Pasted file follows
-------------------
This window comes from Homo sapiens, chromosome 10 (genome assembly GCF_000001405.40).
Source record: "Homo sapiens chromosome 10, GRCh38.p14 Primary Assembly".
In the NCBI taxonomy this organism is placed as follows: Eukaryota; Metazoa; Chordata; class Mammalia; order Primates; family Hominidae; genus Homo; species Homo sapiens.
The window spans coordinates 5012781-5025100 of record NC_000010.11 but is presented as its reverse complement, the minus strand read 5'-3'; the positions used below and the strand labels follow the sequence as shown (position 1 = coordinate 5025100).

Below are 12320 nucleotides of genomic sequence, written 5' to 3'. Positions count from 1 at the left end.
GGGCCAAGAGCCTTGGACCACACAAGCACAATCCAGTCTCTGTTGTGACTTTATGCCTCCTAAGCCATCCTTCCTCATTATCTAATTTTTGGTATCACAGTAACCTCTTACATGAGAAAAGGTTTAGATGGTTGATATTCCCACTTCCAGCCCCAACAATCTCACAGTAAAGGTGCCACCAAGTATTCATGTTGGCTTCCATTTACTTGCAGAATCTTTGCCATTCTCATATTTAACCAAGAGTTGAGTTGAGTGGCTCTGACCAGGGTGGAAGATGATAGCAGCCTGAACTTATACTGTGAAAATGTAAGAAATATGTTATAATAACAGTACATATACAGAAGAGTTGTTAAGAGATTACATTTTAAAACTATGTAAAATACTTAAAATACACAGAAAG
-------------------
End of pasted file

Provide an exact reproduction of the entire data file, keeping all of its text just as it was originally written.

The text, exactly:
This window comes from Homo sapiens, chromosome 10 (genome assembly GCF_000001405.40).
Source record: "Homo sapiens chromosome 10, GRCh38.p14 Primary Assembly".
In the NCBI taxonomy this organism is placed as follows: Eukaryota; Metazoa; Chordata; class Mammalia; order Primates; family Hominidae; genus Homo; species Homo sapiens.
The window spans coordinates 5012781-5025100 of record NC_000010.11 but is presented as its reverse complement, the minus strand read 5'-3'; the positions used below and the strand labels follow the sequence as shown (position 1 = coordinate 5025100).

Below are 12320 nucleotides of genomic sequence, written 5' to 3'. Positions count from 1 at the left end.
GGGCCAAGAGCCTTGGACCACACAAGCACAATCCAGTCTCTGTTGTGACTTTATGCCTCCTAAGCCATCCTTCCTCATTATCTAATTTTTGGTATCACAGTAACCTCTTACATGAGAAAAGGTTTAGATGGTTGATATTCCCACTTCCAGCCCCAACAATCTCACAGTAAAGGTGCCACCAAGTATTCATGTTGGCTTCCATTTACTTGCAGAATCTTTGCCATTCTCATATTTAACCAAGAGTTGAGTTGAGTGGCTCTGACCAGGGTGGAAGATGATAGCAGCCTGAACTTATACTGTGAAAATGTAAGAAATATGTTATAATAACAGTACATATACAGAAGAGTTGTTAAGAGATTACATTTTAAAACTATGTAAAATACTTAAAATACACAGAAAG